So the musician becomes director in time! We notice that beyond the purely jazz musical gesture you are concerned about adding the sound and this explicit poetic component. Moreover, in an older interview you say that there is a kind of solidarity between the current situation of music and poetry. They must supports each other, you say, out of pure strategy, for a better promotion. Is Tarot Tales part of this idea?
This time a bit less, because poetry is not necessarily a poem in the true sense of the word. Texts have not been thought of as poems. They do have a poetic, but rather descriptive, dimension of a series of images belonging to the Tarot. But what you say is very true of stand-alone poetry. It is much easier for audiences to get along with it it it comes with music. This has also been done by musicians of other genres in folk music, but this time no melodic line is added to a poem, and music is not conceived alongside the poem to produce a song as American folk singers from the 60s did. In fact, an alternation is taking place, or music can become a background because poetry is often destroyed by musical interferences because it has its own rhythm and if it is not allowed to breathe, it may lose sense and atmosphere general. But as a show in which there is music and poetry, I can say that it is a proposal of the most fruitful, because it brings two sectors of audience, puts them in contact, and for music listeners it opens a book of poetry, and for those who read poetry, it make their jazz music known. I even made books this way, I made an edition (not me, the editor) with Eugen Suciu reading accompanied by music.
Another topic... I ask you as a curator of the Artists in residence season at ARCUB. What new concerts did you prepare for the first months of the new year?
Already half of the 2017-2018 season has passed. On February 1st, Artists in residence will open with a concert starring with older collaborators alongside me - John Betsch at the drums and Chris Dahlgren at double bass, and as a guest we will have Liviu Butoi from Timisoara. Generally, Artists in residence opens with a curator's project. It's a combination of a curator with an artist in his own home. An international trio will be singing, but we usually target ourselves to have Romanian artists as project leaders. This is the young pianist Sorin Zlat, who will have two English guests. Luiza Zan will sing with a project of hers, which Bucarest does not know yet, called Afrodizzie. I managed to bring the legendary saxophonist Lee Konitz, who is now 90 years old and making a world tour. Toma Dimitriu, a young pianist who this year will complete his studies at the Groningen college in the Netherlands, and he will come with a quintet. The purpose of the season is to create a permanence, and to give Romanian artists the chance to fulfill some projects with international composition or more demanding projects.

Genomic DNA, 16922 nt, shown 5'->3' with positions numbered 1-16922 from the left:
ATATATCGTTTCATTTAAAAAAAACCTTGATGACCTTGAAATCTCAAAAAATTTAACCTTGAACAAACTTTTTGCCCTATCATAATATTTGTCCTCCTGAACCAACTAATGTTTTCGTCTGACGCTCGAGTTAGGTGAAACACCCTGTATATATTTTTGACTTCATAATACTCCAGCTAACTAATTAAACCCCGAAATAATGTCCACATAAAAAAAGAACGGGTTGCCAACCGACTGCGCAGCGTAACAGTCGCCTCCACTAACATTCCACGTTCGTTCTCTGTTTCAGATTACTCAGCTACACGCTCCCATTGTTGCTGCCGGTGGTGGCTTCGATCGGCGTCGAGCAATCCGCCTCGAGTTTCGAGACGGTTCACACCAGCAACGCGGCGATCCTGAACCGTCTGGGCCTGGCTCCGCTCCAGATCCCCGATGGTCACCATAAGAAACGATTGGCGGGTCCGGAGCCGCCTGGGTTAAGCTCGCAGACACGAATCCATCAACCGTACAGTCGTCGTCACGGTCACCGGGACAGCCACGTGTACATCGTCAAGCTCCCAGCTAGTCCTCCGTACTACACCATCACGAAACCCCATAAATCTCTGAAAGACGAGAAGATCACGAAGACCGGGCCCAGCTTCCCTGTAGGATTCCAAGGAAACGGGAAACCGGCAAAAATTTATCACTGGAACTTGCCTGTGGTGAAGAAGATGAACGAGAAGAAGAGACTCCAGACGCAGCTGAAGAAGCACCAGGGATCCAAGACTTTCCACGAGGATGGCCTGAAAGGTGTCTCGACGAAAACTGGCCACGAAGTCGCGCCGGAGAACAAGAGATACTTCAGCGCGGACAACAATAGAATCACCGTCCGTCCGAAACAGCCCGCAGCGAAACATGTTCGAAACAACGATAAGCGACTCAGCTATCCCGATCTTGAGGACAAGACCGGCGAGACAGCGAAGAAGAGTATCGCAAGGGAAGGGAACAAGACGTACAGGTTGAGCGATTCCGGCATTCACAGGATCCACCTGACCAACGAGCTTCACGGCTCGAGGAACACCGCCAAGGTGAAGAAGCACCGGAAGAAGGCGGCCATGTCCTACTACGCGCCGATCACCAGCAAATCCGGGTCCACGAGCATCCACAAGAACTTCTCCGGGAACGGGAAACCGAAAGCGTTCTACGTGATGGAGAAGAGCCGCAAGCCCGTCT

Therefore, our invitation is addressed both to jazz and theater lovers. On Thursday, January 11, 2018, at 19.00 in the "Ion Băieșu" Theater Hall of the Romanian Playwrights Theater on Calea Griviței no.64-66, the performance "Tarot Tales" signed by Mircea Tiberian will take place, with Tudor Istodor, Roxana Ardelean, Cătălina Beța, Nicoleta Gavriliță, Marta Popovici, Sorina Rotaru, Isabela Simion and Teodora Spânu.
Translated by Ivan Alexandra-Maria,
2nd year MTTLC, University of Bucharest